2013 - the sporting year in review: Two Ashes series, a second Tour de France... and a Brit who won Wimbledon

Andy Murray’s white, Wigan’s black, Chris Froome’s yellow and the Lions’ red illuminated a golden age for British sport

There can be much that is hurtful, hateful, distasteful and sometimes just outright wrong about what sport has become today. In broad terms it has never been bigger, richer or more prominent in our lives. But what is its place in society?

Can football’s authorities really do something to improve the rights of workers in Qatar? Have the huge sums of money sloshing around football and the omnipresence of gambling, both legal and illegal, around the game tarnished it forever? Can racism ever be expunged? Will the wrongs of Hillsborough ever be put right in some small way? Can the Olympic movement really sway the Russian government’s damning of homosexuality? How can Britain’s major golf tournament be played at a club that refuses to allow women to be members? Was the London Olympics actually an awful lot of our money spent in this straitened time on the best sporting party ever only for us to turn over to another TV channel – BT Sport probably – to watch some other people exercising?

And then a young man from Camberwell dressed all in black leaped off the Wembley turf and won the FA Cup for little Wigan Athletic against Manchester City, the world’s richest club. A couple of months later the sun shone on Wimbledon, where a man from Dunblane dressed all in white seized the prize for which Britain has waited three quarters of a century. That was sport in black and white.

The shades of grey may bring ever-increasing swirls of off-field uncertainty, but on pitches, roads, courts (that’s sporting courts) and courses, 2013 provided a sporting year worthy of following 2012, Britain’s annus mirabilis of sporting success.

It was a sequel splashed with colour: Chris Froome’s yellow jersey – you wait nearly a century for a British winner of the Tour de France and then two come along at once – the British Lions’ red after their first series win since 1997; the golds collected by the remarkable Mo Farah and the indefatigable Christine Ohuruogu at the world athletics championships; the rainbow jerseys won by Becky James, Laura Trott and a rising generation of British female cyclists at their world championships; and the rose tint provided by the first Englishman to win a golf major for 17 years, as Justin Rose took the US Open at Merion. It was Andy Murray who had to mind the biggest gap, the one that stretched from so long ago that his predecessor is now better known as a clothing brand than as a sportsman. In 1936, Fred Perry won Wimbledon, which is thought of, in these isles at least, as tennis’s blue-riband event.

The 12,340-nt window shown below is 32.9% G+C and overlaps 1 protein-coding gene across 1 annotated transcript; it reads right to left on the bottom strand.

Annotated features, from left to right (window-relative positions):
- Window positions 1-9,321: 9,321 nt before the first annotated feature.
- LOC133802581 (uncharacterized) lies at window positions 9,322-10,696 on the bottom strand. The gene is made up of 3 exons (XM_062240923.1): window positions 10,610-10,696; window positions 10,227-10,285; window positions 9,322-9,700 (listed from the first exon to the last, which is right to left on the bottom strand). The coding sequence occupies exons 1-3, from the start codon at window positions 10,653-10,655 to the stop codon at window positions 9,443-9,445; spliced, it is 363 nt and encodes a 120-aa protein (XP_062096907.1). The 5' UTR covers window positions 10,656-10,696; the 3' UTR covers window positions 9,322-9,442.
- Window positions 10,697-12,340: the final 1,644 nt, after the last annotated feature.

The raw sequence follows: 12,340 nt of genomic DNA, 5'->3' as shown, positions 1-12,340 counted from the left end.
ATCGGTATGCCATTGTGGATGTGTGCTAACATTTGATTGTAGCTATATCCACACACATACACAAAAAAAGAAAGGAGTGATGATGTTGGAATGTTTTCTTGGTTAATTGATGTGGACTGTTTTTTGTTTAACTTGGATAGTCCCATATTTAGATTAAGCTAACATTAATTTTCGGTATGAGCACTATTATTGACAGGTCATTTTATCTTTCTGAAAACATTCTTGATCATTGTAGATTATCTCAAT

Chris Froome becomes the second British rider to win the Tour de France (PA)  

Murray came close at SW19 last year, reaching the final only to be precisely skewered by Roger Federer’s immaculate greatness. Murray is playing tennis in an era when the standard in the men’s game has never been higher. That may be a misfortune in one way but it does mean that when he does win, he deserves every plaudit – and accompanying end-of-year bauble or honour – that comes his way.

When Novak Djokovic, the dominant player of the previous year, netted a back-hand, Murray’s straight-sets victory was complete. He immediately turned to the players’ box, fists pumping furiously. After embracing his beaten opponent, he sank to his knees and pressed his forehead against the grass. Up in the players’ box, his mother Judy buried her face in her neighbour’s embrace. Murray has not always been liked, let alone loved, by many south of the border, with too many unable to recognise that a truculent teenager has  matured into a self-contained, self-motivated athlete of the highest class.